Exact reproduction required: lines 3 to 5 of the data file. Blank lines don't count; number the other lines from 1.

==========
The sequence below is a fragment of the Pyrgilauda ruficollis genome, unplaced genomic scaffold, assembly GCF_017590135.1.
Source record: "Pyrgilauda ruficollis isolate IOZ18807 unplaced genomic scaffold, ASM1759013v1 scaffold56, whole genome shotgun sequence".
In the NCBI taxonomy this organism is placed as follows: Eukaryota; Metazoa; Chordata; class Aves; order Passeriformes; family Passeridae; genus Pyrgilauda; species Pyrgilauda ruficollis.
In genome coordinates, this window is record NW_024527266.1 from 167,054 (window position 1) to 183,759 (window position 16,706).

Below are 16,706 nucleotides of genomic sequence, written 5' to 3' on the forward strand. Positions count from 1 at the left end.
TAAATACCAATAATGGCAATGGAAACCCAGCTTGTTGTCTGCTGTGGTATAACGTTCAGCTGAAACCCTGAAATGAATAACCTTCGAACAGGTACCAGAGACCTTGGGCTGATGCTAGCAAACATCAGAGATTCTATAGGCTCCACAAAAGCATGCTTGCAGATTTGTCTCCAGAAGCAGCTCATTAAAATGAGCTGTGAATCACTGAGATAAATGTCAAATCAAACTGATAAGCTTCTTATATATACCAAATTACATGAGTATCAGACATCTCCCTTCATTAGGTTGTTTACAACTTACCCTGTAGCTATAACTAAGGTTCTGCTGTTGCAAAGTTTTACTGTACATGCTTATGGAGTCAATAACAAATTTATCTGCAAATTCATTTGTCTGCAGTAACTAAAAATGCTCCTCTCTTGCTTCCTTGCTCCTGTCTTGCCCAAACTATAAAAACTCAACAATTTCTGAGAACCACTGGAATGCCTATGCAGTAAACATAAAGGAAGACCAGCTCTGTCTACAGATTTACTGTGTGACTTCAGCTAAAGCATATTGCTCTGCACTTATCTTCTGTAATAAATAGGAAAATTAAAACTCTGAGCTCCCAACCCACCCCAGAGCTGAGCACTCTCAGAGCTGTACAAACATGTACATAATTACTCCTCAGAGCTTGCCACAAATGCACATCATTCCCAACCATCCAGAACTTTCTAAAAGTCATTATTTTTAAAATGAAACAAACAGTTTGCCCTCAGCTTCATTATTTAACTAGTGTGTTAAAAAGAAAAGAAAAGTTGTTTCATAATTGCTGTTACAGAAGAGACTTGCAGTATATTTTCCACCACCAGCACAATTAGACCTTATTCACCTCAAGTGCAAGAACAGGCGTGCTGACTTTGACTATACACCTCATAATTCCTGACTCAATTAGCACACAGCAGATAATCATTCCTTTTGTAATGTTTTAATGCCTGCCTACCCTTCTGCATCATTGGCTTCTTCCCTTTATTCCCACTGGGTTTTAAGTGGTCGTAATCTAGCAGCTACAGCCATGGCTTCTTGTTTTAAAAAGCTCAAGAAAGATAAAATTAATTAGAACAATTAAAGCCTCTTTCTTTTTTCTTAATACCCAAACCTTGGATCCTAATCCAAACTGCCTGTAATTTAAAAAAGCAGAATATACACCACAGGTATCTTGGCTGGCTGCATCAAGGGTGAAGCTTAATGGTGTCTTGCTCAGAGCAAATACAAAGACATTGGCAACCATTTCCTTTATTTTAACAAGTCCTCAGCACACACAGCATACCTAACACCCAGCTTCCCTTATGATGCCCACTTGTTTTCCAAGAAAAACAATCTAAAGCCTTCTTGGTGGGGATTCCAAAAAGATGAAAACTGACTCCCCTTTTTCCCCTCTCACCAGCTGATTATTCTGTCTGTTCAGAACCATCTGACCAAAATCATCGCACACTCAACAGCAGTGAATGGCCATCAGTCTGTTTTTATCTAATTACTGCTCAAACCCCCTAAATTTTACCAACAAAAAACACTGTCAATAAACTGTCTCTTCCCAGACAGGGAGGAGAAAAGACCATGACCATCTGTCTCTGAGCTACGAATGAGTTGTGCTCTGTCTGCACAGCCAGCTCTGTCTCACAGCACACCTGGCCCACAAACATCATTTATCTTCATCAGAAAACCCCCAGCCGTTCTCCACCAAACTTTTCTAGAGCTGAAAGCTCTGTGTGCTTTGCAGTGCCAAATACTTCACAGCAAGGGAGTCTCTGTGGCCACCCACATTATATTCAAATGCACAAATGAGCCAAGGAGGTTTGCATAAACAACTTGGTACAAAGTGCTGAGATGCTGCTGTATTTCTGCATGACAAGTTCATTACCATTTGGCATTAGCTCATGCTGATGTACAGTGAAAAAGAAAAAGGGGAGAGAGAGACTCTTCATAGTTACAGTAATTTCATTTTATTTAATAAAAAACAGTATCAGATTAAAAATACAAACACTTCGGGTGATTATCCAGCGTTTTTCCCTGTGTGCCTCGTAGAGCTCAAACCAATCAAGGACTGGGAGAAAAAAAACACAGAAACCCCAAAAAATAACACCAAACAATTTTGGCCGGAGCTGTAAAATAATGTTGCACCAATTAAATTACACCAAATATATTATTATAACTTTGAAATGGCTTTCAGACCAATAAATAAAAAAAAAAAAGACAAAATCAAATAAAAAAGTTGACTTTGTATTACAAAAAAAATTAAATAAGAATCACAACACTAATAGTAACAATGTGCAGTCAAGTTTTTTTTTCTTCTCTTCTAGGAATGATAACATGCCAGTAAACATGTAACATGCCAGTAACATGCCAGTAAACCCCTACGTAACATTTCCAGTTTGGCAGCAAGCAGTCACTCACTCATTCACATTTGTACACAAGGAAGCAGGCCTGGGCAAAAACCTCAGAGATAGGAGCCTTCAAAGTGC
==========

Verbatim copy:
In the NCBI taxonomy this organism is placed as follows: Eukaryota; Metazoa; Chordata; class Aves; order Passeriformes; family Passeridae; genus Pyrgilauda; species Pyrgilauda ruficollis.
In genome coordinates, this window is record NW_024527266.1 from 167,054 (window position 1) to 183,759 (window position 16,706).

Below are 16,706 nucleotides of genomic sequence, written 5' to 3' on the forward strand. Positions count from 1 at the left end.